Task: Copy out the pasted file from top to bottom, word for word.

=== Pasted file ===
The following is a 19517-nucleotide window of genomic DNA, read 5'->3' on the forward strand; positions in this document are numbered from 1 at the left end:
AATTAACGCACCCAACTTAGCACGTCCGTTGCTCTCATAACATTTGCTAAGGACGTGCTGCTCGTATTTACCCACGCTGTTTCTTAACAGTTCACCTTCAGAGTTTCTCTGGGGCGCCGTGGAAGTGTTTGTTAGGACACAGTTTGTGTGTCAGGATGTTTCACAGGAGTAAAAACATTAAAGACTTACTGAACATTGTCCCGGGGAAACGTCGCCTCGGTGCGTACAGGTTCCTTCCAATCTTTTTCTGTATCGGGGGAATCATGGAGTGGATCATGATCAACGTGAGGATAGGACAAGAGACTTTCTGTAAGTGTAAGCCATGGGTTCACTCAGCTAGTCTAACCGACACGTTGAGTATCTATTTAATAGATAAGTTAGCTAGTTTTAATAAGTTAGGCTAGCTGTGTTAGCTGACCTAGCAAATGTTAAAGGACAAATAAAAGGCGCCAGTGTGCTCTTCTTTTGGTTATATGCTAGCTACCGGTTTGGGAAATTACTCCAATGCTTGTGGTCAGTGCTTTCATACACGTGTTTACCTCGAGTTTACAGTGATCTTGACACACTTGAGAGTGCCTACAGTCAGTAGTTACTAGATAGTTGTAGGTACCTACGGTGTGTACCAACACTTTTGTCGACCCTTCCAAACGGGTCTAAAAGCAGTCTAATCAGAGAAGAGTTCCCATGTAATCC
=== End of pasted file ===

The following is a 19517-nucleotide window of genomic DNA, read 5'->3' on the forward strand; positions in this document are numbered from 1 at the left end:
AATTAACGCACCCAACTTAGCACGTCCGTTGCTCTCATAACATTTGCTAAGGACGTGCTGCTCGTATTTACCCACGCTGTTTCTTAACAGTTCACCTTCAGAGTTTCTCTGGGGCGCCGTGGAAGTGTTTGTTAGGACACAGTTTGTGTGTCAGGATGTTTCACAGGAGTAAAAACATTAAAGACTTACTGAACATTGTCCCGGGGAAACGTCGCCTCGGTGCGTACAGGTTCCTTCCAATCTTTTTCTGTATCGGGGGAATCATGGAGTGGATCATGATCAACGTGAGGATAGGACAAGAGACTTTCTGTAAGTGTAAGCCATGGGTTCACTCAGCTAGTCTAACCGACACGTTGAGTATCTATTTAATAGATAAGTTAGCTAGTTTTAATAAGTTAGGCTAGCTGTGTTAGCTGACCTAGCAAATGTTAAAGGACAAATAAAAGGCGCCAGTGTGCTCTTCTTTTGGTTATATGCTAGCTACCGGTTTGGGAAATTACTCCAATGCTTGTGGTCAGTGCTTTCATACACGTGTTTACCTCGAGTTTACAGTGATCTTGACACACTTGAGAGTGCCTACAGTCAGTAGTTACTAGATAGTTGTAGGTACCTACGGTGTGTACCAACACTTTTGTCGACCCTTCCAAACGGGTCTAAAAGCAGTCTAATCAGAGAAGAGTTCCCATGTAATCC